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Showing posts from April, 2019

Well, So What?

Various readers have at times dismissed the idea that the pervasive and incessant use of smartphones is really something radically new in human history. David Samuels at Wired knows they are wrong:

"The machines and systems that the techno-monopolists have built are changing us faster than they or we understand. The scale of this change is so vast and systemic that we simple humans can’t do the math—perhaps in part because of the way that incessant smartphone use has affected our ability to pay attention to anything longer than 140 or 280 characters."

Now THAT’S out of touch!

A female hiring manager at Microsoft has posted, on an internal discussion board:
“Does Microsoft have any plans to end the current policy that financially incentivizes discriminatory hiring practices? To be clear, I am referring to the fact that senior leadership is awarded more money if they discriminate against Asians and white men...”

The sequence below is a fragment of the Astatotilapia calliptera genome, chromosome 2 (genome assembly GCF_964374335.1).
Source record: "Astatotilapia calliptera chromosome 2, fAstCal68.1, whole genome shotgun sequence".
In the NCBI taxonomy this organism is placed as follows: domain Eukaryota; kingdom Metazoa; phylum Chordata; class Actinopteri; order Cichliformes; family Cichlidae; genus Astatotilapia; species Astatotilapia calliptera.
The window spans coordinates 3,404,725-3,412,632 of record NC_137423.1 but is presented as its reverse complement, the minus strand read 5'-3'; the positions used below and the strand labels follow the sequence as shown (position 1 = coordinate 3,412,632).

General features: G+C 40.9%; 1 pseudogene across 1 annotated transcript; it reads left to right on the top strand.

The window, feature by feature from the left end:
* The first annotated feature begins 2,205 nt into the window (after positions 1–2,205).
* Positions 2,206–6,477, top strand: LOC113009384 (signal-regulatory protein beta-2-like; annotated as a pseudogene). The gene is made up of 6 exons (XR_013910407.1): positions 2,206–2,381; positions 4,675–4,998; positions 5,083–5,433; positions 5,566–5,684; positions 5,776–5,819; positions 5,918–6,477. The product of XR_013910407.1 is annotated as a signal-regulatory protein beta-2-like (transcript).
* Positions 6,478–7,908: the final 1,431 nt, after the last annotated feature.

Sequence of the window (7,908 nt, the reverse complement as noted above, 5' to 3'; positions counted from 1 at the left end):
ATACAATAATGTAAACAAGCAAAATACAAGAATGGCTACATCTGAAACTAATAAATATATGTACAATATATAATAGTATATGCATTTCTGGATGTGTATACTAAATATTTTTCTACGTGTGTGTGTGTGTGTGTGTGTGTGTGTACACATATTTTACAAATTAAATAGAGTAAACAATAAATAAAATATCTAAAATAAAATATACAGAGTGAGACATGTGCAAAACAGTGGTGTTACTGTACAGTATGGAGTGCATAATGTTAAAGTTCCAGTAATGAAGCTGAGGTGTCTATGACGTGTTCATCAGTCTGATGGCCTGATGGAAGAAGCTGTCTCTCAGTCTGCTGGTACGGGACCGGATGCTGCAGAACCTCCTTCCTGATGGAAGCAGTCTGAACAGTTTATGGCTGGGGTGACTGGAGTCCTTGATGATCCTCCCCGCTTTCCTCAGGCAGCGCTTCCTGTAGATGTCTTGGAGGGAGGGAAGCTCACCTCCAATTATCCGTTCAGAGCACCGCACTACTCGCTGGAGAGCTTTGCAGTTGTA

I've been losing my head when your not around...

Here's the out-of-touch David French at National Review:

"If you spend any time in an American university, a major American corporation, or the governments of America’s deep-blue urban regions, you’ll find pervasive animus against religiously orthodox Christians. Christians working in those spaces write to me all the time, telling me that they must tightly regulate their speech and tightly control their social media, lest they endanger their careers."